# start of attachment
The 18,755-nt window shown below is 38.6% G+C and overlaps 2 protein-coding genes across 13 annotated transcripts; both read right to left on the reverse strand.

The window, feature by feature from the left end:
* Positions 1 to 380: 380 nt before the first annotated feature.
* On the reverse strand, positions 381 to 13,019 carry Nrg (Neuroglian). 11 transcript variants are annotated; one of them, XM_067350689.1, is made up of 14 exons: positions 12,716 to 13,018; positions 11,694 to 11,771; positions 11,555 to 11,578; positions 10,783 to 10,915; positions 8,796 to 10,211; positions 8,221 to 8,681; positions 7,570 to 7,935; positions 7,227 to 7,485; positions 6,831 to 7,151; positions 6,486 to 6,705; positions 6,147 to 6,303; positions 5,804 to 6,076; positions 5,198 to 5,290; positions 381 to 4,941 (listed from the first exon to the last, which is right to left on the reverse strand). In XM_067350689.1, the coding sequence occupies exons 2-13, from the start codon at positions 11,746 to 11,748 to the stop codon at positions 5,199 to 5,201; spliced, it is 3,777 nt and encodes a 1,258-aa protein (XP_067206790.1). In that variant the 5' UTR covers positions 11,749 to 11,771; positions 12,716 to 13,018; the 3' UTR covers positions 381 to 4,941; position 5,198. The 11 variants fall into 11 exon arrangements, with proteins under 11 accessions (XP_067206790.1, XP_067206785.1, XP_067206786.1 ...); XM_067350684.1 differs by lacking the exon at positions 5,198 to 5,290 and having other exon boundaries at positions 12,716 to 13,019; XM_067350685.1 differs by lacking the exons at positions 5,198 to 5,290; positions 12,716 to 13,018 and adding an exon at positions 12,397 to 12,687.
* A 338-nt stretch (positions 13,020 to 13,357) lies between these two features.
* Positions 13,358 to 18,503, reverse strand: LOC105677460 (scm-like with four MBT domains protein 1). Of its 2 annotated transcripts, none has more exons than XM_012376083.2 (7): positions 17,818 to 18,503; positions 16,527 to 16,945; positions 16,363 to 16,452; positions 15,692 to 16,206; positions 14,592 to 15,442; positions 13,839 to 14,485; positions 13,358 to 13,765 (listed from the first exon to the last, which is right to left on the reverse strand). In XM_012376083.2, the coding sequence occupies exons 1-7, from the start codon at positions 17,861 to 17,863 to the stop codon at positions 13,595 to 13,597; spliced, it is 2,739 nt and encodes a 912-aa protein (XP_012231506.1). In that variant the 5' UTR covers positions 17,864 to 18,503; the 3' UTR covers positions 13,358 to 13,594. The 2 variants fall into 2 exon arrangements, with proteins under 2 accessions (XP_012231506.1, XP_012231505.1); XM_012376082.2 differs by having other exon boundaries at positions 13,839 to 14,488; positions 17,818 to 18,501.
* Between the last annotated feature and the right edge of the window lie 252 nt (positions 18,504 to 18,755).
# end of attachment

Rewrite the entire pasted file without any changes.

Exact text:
The 18,755-nt window shown below is 38.6% G+C and overlaps 2 protein-coding genes across 13 annotated transcripts; both read right to left on the reverse strand.

The window, feature by feature from the left end:
* Positions 1 to 380: 380 nt before the first annotated feature.
* On the reverse strand, positions 381 to 13,019 carry Nrg (Neuroglian). 11 transcript variants are annotated; one of them, XM_067350689.1, is made up of 14 exons: positions 12,716 to 13,018; positions 11,694 to 11,771; positions 11,555 to 11,578; positions 10,783 to 10,915; positions 8,796 to 10,211; positions 8,221 to 8,681; positions 7,570 to 7,935; positions 7,227 to 7,485; positions 6,831 to 7,151; positions 6,486 to 6,705; positions 6,147 to 6,303; positions 5,804 to 6,076; positions 5,198 to 5,290; positions 381 to 4,941 (listed from the first exon to the last, which is right to left on the reverse strand). In XM_067350689.1, the coding sequence occupies exons 2-13, from the start codon at positions 11,746 to 11,748 to the stop codon at positions 5,199 to 5,201; spliced, it is 3,777 nt and encodes a 1,258-aa protein (XP_067206790.1). In that variant the 5' UTR covers positions 11,749 to 11,771; positions 12,716 to 13,018; the 3' UTR covers positions 381 to 4,941; position 5,198. The 11 variants fall into 11 exon arrangements, with proteins under 11 accessions (XP_067206790.1, XP_067206785.1, XP_067206786.1 ...); XM_067350684.1 differs by lacking the exon at positions 5,198 to 5,290 and having other exon boundaries at positions 12,716 to 13,019; XM_067350685.1 differs by lacking the exons at positions 5,198 to 5,290; positions 12,716 to 13,018 and adding an exon at positions 12,397 to 12,687.
* A 338-nt stretch (positions 13,020 to 13,357) lies between these two features.
* Positions 13,358 to 18,503, reverse strand: LOC105677460 (scm-like with four MBT domains protein 1). Of its 2 annotated transcripts, none has more exons than XM_012376083.2 (7): positions 17,818 to 18,503; positions 16,527 to 16,945; positions 16,363 to 16,452; positions 15,692 to 16,206; positions 14,592 to 15,442; positions 13,839 to 14,485; positions 13,358 to 13,765 (listed from the first exon to the last, which is right to left on the reverse strand). In XM_012376083.2, the coding sequence occupies exons 1-7, from the start codon at positions 17,861 to 17,863 to the stop codon at positions 13,595 to 13,597; spliced, it is 2,739 nt and encodes a 912-aa protein (XP_012231506.1). In that variant the 5' UTR covers positions 17,864 to 18,503; the 3' UTR covers positions 13,358 to 13,594. The 2 variants fall into 2 exon arrangements, with proteins under 2 accessions (XP_012231506.1, XP_012231505.1); XM_012376082.2 differs by having other exon boundaries at positions 13,839 to 14,488; positions 17,818 to 18,501.
* Between the last annotated feature and the right edge of the window lie 252 nt (positions 18,504 to 18,755).